Useful links

Inspirational Quote by rhondda.p, on Flickr
Creative Commons Creative Commons Attribution-Noncommercial 2.0 Generic License   by  rhondda.p 
 Moving Students From Digital Citizenship To Digital Leadership “The idea behind the shift? A kind of empathy–moving beyond see one’s self, and moving towards seeing one’s self in the physical and digital company of others. As digital technology and social media become more deeply embedded in our lives, and more nuanced in their function, this is a shift whose time has come.”
Starting a makerspace with (virtually) no budget | AHS Makerspace A lot of great links o all things Makerspace
10 Amazing Things You Didn’t Know Google Could Do – An interesting list of some leeser known aspects of Google
Teach Writing Skills: Powerful Prompts for Student Writing“You can teach writing skills with powerful multimedia based prompts and ideas, a global audience, and easy to use tools. John Spencer has the data to show that kids write more using this method.”
Using Games for Learning: Practical Steps to Get Started | The MindShift Guide to Digital Games and Learning | MindShift | KQED News Game-based learing is becoming more normalised in schools. Games can be a useful tool for teachers for teachers to use in a variety of ways. “Games provide a different approach to developing metacognitive skills through persistent self-reflection and iteration of particular skill sets. Games offer experiential contextualized learning through virtual simulation. Games can also offer an especially engaging interdisciplinary learning space.”
Scenarios – DigitalCitizenship A great range of scenarios to use with students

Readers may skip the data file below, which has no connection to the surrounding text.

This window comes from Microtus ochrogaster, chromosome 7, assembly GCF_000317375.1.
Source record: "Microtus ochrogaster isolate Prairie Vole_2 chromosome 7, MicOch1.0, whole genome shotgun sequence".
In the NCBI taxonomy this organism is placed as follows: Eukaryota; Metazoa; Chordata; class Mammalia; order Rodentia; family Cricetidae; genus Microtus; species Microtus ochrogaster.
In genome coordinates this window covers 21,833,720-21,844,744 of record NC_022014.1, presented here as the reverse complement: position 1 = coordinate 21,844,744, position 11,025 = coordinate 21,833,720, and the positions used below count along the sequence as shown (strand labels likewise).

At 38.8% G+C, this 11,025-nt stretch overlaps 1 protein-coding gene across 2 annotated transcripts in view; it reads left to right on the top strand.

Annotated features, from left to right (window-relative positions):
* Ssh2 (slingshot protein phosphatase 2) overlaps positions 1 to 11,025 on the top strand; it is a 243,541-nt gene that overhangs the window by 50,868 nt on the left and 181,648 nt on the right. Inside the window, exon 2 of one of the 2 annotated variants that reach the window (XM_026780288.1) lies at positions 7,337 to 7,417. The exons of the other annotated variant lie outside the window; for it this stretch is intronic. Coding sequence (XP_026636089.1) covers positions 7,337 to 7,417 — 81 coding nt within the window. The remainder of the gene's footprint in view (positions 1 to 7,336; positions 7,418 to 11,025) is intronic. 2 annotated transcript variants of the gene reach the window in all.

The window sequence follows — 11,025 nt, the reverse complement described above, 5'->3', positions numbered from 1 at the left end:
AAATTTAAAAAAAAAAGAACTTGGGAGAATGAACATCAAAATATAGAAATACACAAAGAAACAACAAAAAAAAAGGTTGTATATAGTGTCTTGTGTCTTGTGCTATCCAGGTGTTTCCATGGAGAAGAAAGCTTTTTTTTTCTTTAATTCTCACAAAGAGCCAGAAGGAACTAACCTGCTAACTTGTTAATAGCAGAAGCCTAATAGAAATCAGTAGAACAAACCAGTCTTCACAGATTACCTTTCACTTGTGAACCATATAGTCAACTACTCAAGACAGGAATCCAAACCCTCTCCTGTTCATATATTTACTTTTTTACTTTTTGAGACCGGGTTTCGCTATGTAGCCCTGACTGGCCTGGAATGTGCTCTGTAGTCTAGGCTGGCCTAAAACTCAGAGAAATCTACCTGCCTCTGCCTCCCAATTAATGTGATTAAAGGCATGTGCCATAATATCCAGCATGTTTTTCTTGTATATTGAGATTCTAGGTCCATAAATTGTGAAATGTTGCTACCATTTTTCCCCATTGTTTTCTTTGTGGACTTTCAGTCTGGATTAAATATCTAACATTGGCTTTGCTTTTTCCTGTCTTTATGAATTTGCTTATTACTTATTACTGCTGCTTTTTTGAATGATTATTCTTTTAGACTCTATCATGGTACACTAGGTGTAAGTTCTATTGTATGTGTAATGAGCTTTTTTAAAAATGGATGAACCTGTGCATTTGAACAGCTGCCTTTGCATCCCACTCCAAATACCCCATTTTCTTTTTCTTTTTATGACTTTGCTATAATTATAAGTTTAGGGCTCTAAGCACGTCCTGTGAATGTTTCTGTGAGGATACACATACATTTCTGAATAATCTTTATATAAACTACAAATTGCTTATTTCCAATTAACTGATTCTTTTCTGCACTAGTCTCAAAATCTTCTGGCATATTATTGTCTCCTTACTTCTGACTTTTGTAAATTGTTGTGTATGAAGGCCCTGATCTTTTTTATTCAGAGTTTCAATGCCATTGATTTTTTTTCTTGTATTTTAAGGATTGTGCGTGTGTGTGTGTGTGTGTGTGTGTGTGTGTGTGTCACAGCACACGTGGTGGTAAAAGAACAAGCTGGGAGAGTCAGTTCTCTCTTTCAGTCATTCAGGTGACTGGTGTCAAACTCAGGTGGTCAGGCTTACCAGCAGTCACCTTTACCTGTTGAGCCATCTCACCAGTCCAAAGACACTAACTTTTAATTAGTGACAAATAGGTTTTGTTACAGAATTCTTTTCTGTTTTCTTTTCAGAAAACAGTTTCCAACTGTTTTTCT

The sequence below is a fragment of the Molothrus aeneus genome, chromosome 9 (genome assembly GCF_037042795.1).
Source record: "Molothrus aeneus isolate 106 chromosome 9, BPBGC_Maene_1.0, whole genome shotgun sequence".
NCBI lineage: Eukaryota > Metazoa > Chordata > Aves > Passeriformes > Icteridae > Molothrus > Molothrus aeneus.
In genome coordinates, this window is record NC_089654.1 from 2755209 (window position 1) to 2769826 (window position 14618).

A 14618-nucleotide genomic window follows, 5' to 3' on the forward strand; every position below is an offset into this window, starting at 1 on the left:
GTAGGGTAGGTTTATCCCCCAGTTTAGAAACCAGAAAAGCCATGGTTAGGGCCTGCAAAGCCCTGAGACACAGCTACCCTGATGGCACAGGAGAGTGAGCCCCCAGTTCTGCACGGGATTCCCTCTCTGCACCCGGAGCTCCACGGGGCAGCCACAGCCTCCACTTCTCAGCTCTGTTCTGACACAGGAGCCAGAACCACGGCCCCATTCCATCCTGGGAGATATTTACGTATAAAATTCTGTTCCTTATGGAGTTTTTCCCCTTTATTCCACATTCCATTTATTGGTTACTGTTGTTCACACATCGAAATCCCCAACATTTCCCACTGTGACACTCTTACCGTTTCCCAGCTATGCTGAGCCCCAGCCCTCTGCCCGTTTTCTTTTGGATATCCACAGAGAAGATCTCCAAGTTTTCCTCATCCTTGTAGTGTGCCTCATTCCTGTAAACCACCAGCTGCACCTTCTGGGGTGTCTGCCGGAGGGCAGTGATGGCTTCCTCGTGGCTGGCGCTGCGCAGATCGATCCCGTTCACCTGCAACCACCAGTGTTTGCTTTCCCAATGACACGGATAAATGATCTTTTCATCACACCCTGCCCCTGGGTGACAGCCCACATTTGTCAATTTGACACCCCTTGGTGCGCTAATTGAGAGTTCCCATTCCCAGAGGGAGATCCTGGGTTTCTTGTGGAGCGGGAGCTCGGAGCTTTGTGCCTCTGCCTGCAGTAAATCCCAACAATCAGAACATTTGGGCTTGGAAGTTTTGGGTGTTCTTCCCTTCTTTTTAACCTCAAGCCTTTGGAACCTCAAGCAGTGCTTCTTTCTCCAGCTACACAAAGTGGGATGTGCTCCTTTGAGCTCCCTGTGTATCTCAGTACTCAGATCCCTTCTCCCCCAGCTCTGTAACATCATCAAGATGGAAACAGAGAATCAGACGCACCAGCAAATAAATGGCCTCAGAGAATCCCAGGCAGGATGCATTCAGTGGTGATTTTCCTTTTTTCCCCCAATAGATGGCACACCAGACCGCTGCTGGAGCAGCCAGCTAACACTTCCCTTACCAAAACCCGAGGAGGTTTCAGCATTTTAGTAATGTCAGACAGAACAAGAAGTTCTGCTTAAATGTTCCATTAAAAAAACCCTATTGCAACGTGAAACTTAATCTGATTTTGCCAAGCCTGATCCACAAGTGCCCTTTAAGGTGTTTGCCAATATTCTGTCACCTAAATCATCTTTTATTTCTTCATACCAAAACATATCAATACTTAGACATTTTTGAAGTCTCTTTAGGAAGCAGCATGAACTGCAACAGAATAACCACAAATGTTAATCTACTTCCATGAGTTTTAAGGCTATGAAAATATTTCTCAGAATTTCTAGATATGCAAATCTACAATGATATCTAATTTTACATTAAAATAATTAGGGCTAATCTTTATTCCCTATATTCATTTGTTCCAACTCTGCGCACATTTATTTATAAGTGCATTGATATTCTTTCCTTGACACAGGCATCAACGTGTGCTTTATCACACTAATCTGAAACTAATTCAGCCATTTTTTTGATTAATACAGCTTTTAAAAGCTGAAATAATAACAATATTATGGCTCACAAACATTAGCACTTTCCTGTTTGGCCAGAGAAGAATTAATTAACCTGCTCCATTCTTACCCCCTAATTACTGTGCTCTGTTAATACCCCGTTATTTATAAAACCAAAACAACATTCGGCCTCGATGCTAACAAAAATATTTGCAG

Oversharing – Digital Citizenship – YouTube A short video that address the issue of your onine persona “Published on 7 Aug 2014. Think before you post! This unit teaches students about digital citizenship. We offer the top ten to think about before you post to social media platforms. See the full lyrics and lesson plan at”
Flocab’s Best of 2015 – YouTube A short video that address the issue of your online persona “Published on 7 Aug 2014. Think before you post! This unit teaches students about digital citizenship. We offer the top ten to think about before you post to social media platforms. See the full lyrics and lesson plan at”
Teachers’ Resources The National Archives Lesson Plans section contains incorporates U.S. primary documents and its excellent teaching activities correlate to the National History Standards and National Standards for Civics and Government. Lessons are organized by chronological era, from 1754 to the present
Activities | DocsTeach National Archives US Great archival site offering access to primary documents and its excellent teaching activities correlate to the National History Standards and National Standards for Civics and Government.
Education – The National Archives Offers access to a large array of resources in a variety of formats
22 Things About Computer Security Everyone Needs to Know From Vicki Davis – “a quick video with the 22 most common mistakes I’ve seen since beginning my work with computers in 1993. This is a beginning video that I also share with my students and their parents.”